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Why it’s so difficult to solve the retirement puzzle

How do you get someone to sacrifice something today so they can have something better tomorrow?

“When I said, ‘Til death do us part’ when I was 25, I didn’t realise I was going to live to 100.”

This was the tongue-in-cheek comment from a financial planner when the issue of longevity came up during a retirement discussion.

It is a subject not only married couples may be grappling with. Regulators worldwide are finding it difficult to reform retirement systems in a way that will allow people to support themselves when they are living much longer than in previous decades. In Japan, the old-age dependency ratio – the number of people older than 65, compared to those of working age – has increased substantially over the past 20 years.

Apart from increases in longevity, countries may also face structural issues that could make it difficult to come up with solutions. In South Africa, an unemployment rate of 27.5% makes it impossible to enforce a basic level of retirement saving. Compulsory preservation of retirement savings is a pipe dream. Over the last few years, local retirees have also had to grapple with dismal stock market returns, which made it very difficult to stay ahead of inflation.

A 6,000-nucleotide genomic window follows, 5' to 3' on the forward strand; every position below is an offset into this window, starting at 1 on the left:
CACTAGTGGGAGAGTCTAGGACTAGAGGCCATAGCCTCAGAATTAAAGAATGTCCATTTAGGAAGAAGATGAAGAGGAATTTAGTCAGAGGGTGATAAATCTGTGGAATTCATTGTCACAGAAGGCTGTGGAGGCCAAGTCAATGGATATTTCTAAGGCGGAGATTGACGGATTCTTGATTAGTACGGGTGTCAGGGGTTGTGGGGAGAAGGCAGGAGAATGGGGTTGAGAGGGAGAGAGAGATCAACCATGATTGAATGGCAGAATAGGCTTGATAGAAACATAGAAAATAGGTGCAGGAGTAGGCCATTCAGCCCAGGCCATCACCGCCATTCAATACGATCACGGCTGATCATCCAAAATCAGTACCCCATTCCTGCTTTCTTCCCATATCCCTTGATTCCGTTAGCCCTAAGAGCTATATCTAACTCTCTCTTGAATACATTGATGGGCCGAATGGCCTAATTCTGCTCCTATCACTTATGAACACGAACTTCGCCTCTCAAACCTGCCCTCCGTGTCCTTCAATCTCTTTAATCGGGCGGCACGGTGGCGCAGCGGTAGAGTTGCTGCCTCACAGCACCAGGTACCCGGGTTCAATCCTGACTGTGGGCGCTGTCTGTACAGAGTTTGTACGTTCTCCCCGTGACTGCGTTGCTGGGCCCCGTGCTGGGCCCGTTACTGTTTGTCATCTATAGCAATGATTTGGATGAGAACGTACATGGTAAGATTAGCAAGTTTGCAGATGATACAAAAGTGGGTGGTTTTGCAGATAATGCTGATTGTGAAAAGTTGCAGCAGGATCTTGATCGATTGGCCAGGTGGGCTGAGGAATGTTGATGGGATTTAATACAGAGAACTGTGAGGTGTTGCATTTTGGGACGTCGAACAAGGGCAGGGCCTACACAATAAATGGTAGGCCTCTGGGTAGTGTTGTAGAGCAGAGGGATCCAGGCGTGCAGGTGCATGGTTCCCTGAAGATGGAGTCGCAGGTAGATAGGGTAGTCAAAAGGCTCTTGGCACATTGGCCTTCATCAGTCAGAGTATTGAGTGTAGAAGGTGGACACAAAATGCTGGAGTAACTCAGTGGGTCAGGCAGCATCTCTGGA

Is there really a crisis?

How bad the retirement situation really is, is difficult to quantify. Commentators often say that only 6% of South Africans can maintain their living standard in retirement, but no one seems to know exactly where the 6% figure came from. Discussions with industry insiders who have been around the block suggest that this figure was already cited decades ago.

Findings from the Alexander Forbes Retirement Fund Member Watch suggest that only 5.2% of those who retired in the year through March 2018 were able to replace 80% or more of their last salary from their pension fund benefits. Because fewer than 10% of members preserve their benefits when they change jobs, the assumption is that in most instances there are no other savings available from which to draw an income in retirement. Yet even then, income may not be a good indication of people’s actual expenses in retirement.

Regardless of what the actual number is, various surveys and studies support the notion that most South Africans won’t be able to maintain their standard of living in retirement. In one recent study commissioned by Just, over one third of people said they couldn’t afford to lose any of their retirement fund money before it would seriously affect their retirement plans.

Why it’s so difficult

There are various reasons for the difficult situation many retirees find themselves in – non-preservation, low contribution rates, poor returns and high fees are just some of the problems.